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SINCE symptoms aren’t always noticeable until later in the disease’s progress and routine screening for women with no symptoms or risk factors has been unreliable, ovarian cancer — which is among the five leading causes of death in women — is difficult to detect in its early stages, says the April 2013 issue of the Johns Hopkins’ Medicine HealthAfter 50.

The U.S. Preventive Services Task Force, a federal advisory panel of health experts, recommends against annual screening for women at low or moderate risk because of unacceptably high rates of false-positive results.

However, the health letter offers a list of certain seemingly harmless or vague warning signs which may indicate the possibility of cancer:

• Bloating

• Increased abdominal girth

• Pelvic pain

• Abdominal pain

• Difficulty eating

• Feeling full quickly

If the disease has spread beyond the ovaries, symptoms such as frequent urination, urinary urgency, unexplained vaginal bleeding, fatigue and shortness of breath, are more likely to occur.

It is important to let your primary health-care physician or gynecologist know, if you experience any of the warning signs or symptoms mentioned above — whether they are new to you or you’ve experienced them for a prolonged period — so he/she can determine whether testing for the presence of ovarian cancer is warranted.

While having these symptoms doesn’t necessarily mean you have cancer, many women do not bring them up during their visit to the doctor because these symptoms are common to other conditions.

A new study from the Fred Hutchinson Cancer Research Center in Seattle, which appeared in the September 2012 Open Journal of Obstetric and Gynecology suggests that gynecologists can identify women who need further evaluation by having their patients complete a simple questionnaire that asks about these early warning signs — evidence cited in the study showed that 57 percent of women with early-stage ovarian cancer and 80 percent with advanced cancer experience some of these warning signs and symptoms.

Unfortunately, according to a 2007 study in Cancer, more than 70 percent of women with ovarian cancer are diagnosed when the disease is in its advanced stages, when survival rates are grim — only 20 to 30 percent are still alive after five years.

However, when the disease is found early and hasn’t spread beyond the ovary, the survival rate is 70 to 90 percent.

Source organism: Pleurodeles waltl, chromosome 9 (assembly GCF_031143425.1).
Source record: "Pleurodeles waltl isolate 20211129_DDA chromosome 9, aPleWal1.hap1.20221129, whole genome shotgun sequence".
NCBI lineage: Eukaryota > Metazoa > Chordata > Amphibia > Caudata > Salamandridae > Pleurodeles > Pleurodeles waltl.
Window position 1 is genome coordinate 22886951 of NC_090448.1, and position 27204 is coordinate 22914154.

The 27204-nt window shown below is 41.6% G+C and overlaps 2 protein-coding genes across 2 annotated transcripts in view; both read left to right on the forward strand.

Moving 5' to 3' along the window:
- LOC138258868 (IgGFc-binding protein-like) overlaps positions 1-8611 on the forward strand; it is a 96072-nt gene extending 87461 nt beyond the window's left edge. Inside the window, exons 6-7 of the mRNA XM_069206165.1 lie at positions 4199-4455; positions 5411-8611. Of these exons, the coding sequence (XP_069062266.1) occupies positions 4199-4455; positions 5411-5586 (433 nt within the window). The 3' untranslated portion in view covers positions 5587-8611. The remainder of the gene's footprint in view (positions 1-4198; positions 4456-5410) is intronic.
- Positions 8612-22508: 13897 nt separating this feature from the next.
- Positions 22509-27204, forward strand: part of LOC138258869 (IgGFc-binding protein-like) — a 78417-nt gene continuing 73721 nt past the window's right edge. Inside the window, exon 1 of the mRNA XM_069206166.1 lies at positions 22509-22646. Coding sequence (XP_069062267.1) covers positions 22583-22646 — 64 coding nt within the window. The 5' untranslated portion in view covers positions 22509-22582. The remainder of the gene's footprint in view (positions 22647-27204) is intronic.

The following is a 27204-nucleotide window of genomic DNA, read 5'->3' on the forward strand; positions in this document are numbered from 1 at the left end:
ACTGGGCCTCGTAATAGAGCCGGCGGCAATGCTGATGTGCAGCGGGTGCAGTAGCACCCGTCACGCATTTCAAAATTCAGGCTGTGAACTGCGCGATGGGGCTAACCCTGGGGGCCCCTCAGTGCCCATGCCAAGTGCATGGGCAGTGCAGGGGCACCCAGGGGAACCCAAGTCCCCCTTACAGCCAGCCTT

Thus, doctors can decide who are candidates for additional screening and potentially diagnose women whose cancer may have otherwise gone undetected until the later stages, when symptoms are more prominent and survival rates are low.

Although it’s known that ovarian cancer is most common in white menopausal women and, according to the American Cancer Society, more than half are diagnosed when they’re age 60 or older, experts still don’t know why some women get ovarian cancer and others don’t.

Nevertheless, you’re considered at risk if you:

• Have a family history of ovarian, breast, endometrial or colorectal cancer

• Carry a BRCA gene mutation

• Have Lynch syndrome, an inherited condition caused by gene mutations that predispose individuals to a high risk of colorectal cancer

Other possible risk factors, identified in several studies, may put you at increased risk (but not high), if you:

• Have never been pregnant

• Have a history of infertility

• Have had endometriosis

• Took or are taking menopausal hormone therapy

• Have a personal or family history of breast or uterine cancer

• Are obese

While experts don’t recommend routine ovarian cancer screening for women of average risk, two major medical societies, the American Cancer Society and the American Congress of Obstetricians and Gynecologists, suggest that routine screening with a blood test or pelvic ultrasound (or a combination of the two) may be appropriate for some women considered at risk for developing ovarian cancer (as described above), concludes the health letter.